This message is about decisions made by the University Council yesterday, and relates to the academic University only. The measures described in this message do not apply to the Colleges, Cambridge Assessment, Cambridge University Press and those employed by them.

Dear colleagues,

In my regular update to the University last Thursday, I said that the University Council would this week be considering, once again, the financial impact of the Coronavirus pandemic. I have written before about some of the potential consequences of the crisis. Alongside its tragic human cost – the large number of people made ill by the disease, and those who have sadly died – COVID-19 has interrupted our core activities and, in doing so, severely affected the University’s financial outlook.

We are not unique in this. There is not a single university in the world that remains unscathed by the effects of the crisis. For some higher education institutions, it poses an existential risk. The University of Cambridge is in sufficiently good financial health that we can avoid some of the more desperate measures. We are still, however, faced with the prospect of some very challenging decisions.

I have said before that even a relatively swift resumption of activities would still expose the University to a significant financial detriment. An extended downturn, with inevitably longer-lasting economic effects, would require even deeper changes across the University.

I have also said before that, in implementing any of those changes, we would be guided by some core principles:

  • To uphold at all times the University’s mission, and build upon our unique intellectual resources to produce the new thinking and the discoveries that will enable change on a global scale.
  • To focus on protecting our staff, ensuring that we maintain the capacity that allows us to rebound – and to thrive – once the immediate crisis is over.
  • To maintain and strengthen our widening participation agenda, ensuring that the current crisis does not accentuate inequality of educational opportunity.
  • To seek the opportunities to improve our administrative processes, making them more efficient and making jobs more rewarding, while identifying savings wherever possible.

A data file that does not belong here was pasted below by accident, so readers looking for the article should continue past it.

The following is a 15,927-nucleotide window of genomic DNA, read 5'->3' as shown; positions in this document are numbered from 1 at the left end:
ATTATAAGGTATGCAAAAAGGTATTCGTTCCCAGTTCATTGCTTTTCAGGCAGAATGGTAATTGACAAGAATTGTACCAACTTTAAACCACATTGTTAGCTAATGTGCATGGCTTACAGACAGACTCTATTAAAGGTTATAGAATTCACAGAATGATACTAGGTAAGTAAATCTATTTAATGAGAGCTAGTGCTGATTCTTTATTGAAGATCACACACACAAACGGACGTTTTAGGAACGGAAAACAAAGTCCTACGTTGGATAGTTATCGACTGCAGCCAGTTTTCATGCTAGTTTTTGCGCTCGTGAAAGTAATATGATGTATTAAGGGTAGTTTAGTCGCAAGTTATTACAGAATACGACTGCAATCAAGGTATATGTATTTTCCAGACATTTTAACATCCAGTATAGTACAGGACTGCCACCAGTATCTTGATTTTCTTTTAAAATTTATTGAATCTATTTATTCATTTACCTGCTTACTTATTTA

We can only uphold the academic University’s mission, protect the people who will deliver it, maintain the widening participation agenda and improve our processes if we act now to tackle the serious financial losses we are faced with. The decisions Council discussed and approved yesterday, and which concern University-employed staff only, are essential to help us avoid even tougher decisions in the future.

The key decisions approved by Council yesterday are the following:

1. Limited reward and progression schemes for the year 2020/2021

The University will limit the use of its reward and progression schemes for the academic year 2020/20201. The following schemes will now not run: Professorial Pay Review 2020; Grade 12 Contribution Reward Scheme 2021; USL Contribution Reward Scheme 2021; and Researcher Increment Scheme 2020/21.

The University’s HR Committee has been asked to consider at its extraordinary meeting in July whether, as an alternative to cancelling Academic Careers Pathways 2021, it would be possible to run a "titular" promotion exercise through which a staff member’s title is upgraded, even if not their remuneration.

A more limited version of Grade 1-11 Contribution Reward Scheme 2021 will run, with applications only open to assistant staff in Grades 1 to 5 – they will only be able to apply for one-off single contribution payments. It has been agreed that the costs of these payments will be met by the central Administered Fund for the 2020/21 exercise.

Current reward and progression schemes – those already launched – will continue to their conclusion, including Professorial Pay Review 2018 and the Researcher Increment Scheme.

2. Further recruitment restraint beyond 31 July